An Egyptian court on Thursday sentenced 76-year-old Muslim Brotherhood leader Mahmoud Ezzat to life in prison on terrorism charges, according to the state-run Al-Ahram newspaper. Ezzat was convicted on terrorism charges related to violence after the military ousted former Islamist-aligned Egyptian President Mohamed Morsi in July 2013.
Ezzat was arrested in Cairo in August of last year, with police reportedly finding encrypted software in his apartment that he had used to communicate with other Brotherhood members both domestically and abroad. The authorities previously believed he had fled the country.
What was Ezzat accused of?
Ezzat was found guilty of supplying weapons during confrontations between Muslim Brotherhood supporters and opponents. He was also accused of having a role in the 2015 assassination of former Prosecutor General Hisham Barakat, a foe of the Muslim Brotherhood movement.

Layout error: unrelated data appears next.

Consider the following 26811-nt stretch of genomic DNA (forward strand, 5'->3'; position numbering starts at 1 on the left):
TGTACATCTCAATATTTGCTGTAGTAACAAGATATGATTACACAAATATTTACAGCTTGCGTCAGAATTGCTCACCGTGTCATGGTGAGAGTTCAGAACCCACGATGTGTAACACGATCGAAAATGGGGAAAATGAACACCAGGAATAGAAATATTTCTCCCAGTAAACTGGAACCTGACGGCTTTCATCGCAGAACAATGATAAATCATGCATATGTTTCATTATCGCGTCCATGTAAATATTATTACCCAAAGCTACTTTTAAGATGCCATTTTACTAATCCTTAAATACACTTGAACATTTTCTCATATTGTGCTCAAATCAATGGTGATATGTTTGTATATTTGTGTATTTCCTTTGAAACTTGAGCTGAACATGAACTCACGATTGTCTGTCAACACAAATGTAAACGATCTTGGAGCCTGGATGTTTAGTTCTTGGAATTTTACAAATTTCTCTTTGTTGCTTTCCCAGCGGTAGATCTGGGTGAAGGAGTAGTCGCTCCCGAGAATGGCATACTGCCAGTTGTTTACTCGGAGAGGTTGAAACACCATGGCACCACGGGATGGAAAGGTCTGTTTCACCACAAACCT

Ezzat's lawyer has not yet commented on the sentence. The Brotherhood has previously said the Egyptian authorities are pursuing "false political charges" against Ezzat.
Ezzat had previously been sentenced to death and life in prison in absentia in 2015, and he has since faced retrials following his August arrest.
He had served as the Muslim Brotherhood's acting leader in Egypt from 2013 until his arrest last year. The Brotherhood, which was founded by Hassan al-Banna in the Egyptian city of Ismailia in 1928, is considered a terrorist organization by Egypt's government.
How has Egypt's government cracked down on the Muslim Brotherhood?
Army general Abdel Fatah el-Sissi, who has served as Egypt's president since 2014, has implemented a variety of methods to crack down on Muslim Brotherhood supporters. In August 2013, security forces and military under el-Sissi's leadership killed hundreds of pro-Morsi and Muslim Brotherhood-aligned demonstrators in Cairo's Nasr City district, which has since been termed the Raaba Massacre.
Egyptian judges have issued hundreds of death sentences to Muslim Brotherhood members in recent years. The Egyptian government is also suspected of using forced disappearances to crack down on the opposition.
wd/sms (AP, AFP, Reuters)